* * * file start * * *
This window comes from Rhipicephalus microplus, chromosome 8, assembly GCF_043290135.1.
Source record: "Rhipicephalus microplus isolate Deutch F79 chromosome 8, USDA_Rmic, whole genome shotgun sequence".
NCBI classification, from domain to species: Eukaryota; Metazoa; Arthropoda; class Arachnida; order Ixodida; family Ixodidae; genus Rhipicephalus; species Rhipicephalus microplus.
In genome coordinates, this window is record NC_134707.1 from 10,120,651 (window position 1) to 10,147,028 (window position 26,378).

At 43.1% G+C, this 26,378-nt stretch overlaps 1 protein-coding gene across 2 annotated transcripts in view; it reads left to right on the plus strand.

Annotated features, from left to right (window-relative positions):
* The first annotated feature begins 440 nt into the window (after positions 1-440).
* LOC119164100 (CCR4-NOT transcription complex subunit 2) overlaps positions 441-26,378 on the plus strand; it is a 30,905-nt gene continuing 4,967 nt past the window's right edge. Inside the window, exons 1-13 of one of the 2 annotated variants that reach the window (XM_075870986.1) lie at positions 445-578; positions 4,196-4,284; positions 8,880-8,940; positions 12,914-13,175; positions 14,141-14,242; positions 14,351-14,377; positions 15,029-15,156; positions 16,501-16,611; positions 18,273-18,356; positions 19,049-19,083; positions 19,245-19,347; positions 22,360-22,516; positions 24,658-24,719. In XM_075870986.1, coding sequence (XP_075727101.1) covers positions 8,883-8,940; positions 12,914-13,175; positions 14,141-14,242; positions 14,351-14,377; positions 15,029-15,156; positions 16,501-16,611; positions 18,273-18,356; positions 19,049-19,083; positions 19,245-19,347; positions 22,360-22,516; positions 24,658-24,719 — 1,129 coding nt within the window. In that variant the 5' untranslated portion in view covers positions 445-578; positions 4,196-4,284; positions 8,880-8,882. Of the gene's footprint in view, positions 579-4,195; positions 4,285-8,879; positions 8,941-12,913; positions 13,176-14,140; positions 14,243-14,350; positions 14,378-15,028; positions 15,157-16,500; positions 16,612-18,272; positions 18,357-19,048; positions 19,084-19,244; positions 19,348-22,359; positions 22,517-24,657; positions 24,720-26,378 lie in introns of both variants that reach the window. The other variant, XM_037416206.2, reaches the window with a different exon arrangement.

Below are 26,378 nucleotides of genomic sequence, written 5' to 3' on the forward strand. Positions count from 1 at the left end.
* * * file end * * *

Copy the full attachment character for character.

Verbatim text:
This window comes from Rhipicephalus microplus, chromosome 8, assembly GCF_043290135.1.
Source record: "Rhipicephalus microplus isolate Deutch F79 chromosome 8, USDA_Rmic, whole genome shotgun sequence".
NCBI classification, from domain to species: Eukaryota; Metazoa; Arthropoda; class Arachnida; order Ixodida; family Ixodidae; genus Rhipicephalus; species Rhipicephalus microplus.
In genome coordinates, this window is record NC_134707.1 from 10,120,651 (window position 1) to 10,147,028 (window position 26,378).

At 43.1% G+C, this 26,378-nt stretch overlaps 1 protein-coding gene across 2 annotated transcripts in view; it reads left to right on the plus strand.

Annotated features, from left to right (window-relative positions):
* The first annotated feature begins 440 nt into the window (after positions 1-440).
* LOC119164100 (CCR4-NOT transcription complex subunit 2) overlaps positions 441-26,378 on the plus strand; it is a 30,905-nt gene continuing 4,967 nt past the window's right edge. Inside the window, exons 1-13 of one of the 2 annotated variants that reach the window (XM_075870986.1) lie at positions 445-578; positions 4,196-4,284; positions 8,880-8,940; positions 12,914-13,175; positions 14,141-14,242; positions 14,351-14,377; positions 15,029-15,156; positions 16,501-16,611; positions 18,273-18,356; positions 19,049-19,083; positions 19,245-19,347; positions 22,360-22,516; positions 24,658-24,719. In XM_075870986.1, coding sequence (XP_075727101.1) covers positions 8,883-8,940; positions 12,914-13,175; positions 14,141-14,242; positions 14,351-14,377; positions 15,029-15,156; positions 16,501-16,611; positions 18,273-18,356; positions 19,049-19,083; positions 19,245-19,347; positions 22,360-22,516; positions 24,658-24,719 — 1,129 coding nt within the window. In that variant the 5' untranslated portion in view covers positions 445-578; positions 4,196-4,284; positions 8,880-8,882. Of the gene's footprint in view, positions 579-4,195; positions 4,285-8,879; positions 8,941-12,913; positions 13,176-14,140; positions 14,243-14,350; positions 14,378-15,028; positions 15,157-16,500; positions 16,612-18,272; positions 18,357-19,048; positions 19,084-19,244; positions 19,348-22,359; positions 22,517-24,657; positions 24,720-26,378 lie in introns of both variants that reach the window. The other variant, XM_037416206.2, reaches the window with a different exon arrangement.

Below are 26,378 nucleotides of genomic sequence, written 5' to 3' on the forward strand. Positions count from 1 at the left end.